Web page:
Thursday, May 03, 2007

performance art

I find myself wondering why the approval of others is so important to me. I'm not sure I entirely know the answer to that question, though working through co-dependency issues circles back to why I'm motivated to behave in certain ways, and that is a large part of it, or used to be. I need the pats on the back, the "good job", but is that why I do what I do? It has taken me a conscious and focused effort to be released from what scripture calls "the approval of men". Yes, I surely need some indication that I'm doing well or making other people happy if that is my intention. But my own path cannot be guided by the way others react to what I do or don't do for them.

It has been hard at times, really hard. I feel empty if I'm not doing. Doing for someone else, that is. Why can't I be content to do for God and myself? Much of my growing up experience taught me that good performance makes people happy and is rewarded. Causing problems, questioning the status quo, refusal to perform for it's own sake, not getting the grade just to get the grade-those things are bad because they cause other people to be disturbed or angry.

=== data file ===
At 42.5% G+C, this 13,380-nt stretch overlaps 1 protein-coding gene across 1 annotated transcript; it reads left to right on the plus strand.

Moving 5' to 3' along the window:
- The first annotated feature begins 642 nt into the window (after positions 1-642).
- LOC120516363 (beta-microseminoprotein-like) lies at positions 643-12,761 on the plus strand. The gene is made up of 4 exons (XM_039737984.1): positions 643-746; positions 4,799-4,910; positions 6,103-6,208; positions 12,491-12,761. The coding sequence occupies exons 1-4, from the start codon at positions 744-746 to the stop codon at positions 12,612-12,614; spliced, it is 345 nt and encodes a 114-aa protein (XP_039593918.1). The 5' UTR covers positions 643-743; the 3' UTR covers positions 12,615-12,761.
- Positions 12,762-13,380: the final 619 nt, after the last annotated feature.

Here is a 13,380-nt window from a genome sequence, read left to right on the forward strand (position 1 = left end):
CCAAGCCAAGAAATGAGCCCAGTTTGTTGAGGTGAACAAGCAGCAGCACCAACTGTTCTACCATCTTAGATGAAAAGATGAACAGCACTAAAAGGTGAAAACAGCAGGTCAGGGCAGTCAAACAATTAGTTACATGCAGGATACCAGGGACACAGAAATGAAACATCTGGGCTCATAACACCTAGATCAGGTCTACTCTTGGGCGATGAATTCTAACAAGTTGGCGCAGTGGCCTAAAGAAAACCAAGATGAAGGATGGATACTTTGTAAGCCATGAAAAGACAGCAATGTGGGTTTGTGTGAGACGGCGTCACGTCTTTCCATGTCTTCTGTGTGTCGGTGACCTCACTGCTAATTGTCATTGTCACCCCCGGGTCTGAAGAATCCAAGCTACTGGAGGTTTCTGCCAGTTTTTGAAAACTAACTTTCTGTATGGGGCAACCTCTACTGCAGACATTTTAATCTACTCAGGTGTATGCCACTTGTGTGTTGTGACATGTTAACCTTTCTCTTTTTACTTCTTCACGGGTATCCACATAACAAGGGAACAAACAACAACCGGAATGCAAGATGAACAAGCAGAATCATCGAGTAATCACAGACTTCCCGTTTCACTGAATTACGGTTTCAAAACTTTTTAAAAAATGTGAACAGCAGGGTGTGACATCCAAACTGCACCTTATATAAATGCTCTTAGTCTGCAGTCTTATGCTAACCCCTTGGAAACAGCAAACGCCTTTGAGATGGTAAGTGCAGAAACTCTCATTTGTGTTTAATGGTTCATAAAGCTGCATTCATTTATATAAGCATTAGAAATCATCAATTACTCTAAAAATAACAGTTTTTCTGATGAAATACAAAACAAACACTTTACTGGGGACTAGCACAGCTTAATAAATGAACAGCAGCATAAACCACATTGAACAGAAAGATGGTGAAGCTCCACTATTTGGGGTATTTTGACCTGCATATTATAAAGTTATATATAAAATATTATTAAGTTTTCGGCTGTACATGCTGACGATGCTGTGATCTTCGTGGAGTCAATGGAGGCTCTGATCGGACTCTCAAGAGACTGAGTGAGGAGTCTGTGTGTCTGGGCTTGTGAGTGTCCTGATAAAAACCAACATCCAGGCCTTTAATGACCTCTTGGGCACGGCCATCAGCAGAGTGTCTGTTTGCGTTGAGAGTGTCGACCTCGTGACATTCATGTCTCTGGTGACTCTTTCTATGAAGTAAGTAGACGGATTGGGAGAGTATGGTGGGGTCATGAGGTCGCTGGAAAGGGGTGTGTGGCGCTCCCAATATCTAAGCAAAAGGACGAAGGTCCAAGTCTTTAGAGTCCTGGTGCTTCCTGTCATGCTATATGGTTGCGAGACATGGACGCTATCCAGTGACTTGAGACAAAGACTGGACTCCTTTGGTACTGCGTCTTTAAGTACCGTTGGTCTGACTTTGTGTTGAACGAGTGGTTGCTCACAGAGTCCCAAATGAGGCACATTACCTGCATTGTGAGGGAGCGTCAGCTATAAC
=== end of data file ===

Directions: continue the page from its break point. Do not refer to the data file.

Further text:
Over the past few weeks I've gotten honors and accolades for my artwork that in the past would have served as a tangible proof or reason for doing the type of work that I do. I have had to be willing to release the desire for awards and shows in order to give myself time to grow and learn. Admittedly, nothing makes me happier than getting an accept notice in the mail. I love that, absolutely love it. But it's a hollow thing if the effort is directed at receiving the piece of mail and not at putting together a body of work that consisently reflects my own creative spirit and character. I also did a double portrait this week that I think did reflect that. Not everyone will care for the expression or style. But I see growth in my painting.

It's harder still when it comes down to relationships. How do you love and regard someone and not get tangled up in trying to hold on to them with stuff? True maturity and trust in a relationship doesn't require that, but I often grieve for the passionate desire to please and care that seems to burn off and disappear into a friendship when it deepens. I feel almost resigned, and yet at the same time, how wonderful to not be a slave to another human being or make them feel suffocated by your own apparent needs-which really aren't that at all. It's like needing to throw away what attracts you to another person in the first place to let it be real.

It's taking time to get used to this. We're so conditioned by our culture to be performance oriented. It is taking me time to accept the idea that I don't have to. I can choose to, but if performance to someone else's tune is what is needed to be successful or loved, it really isn't worth the dance.


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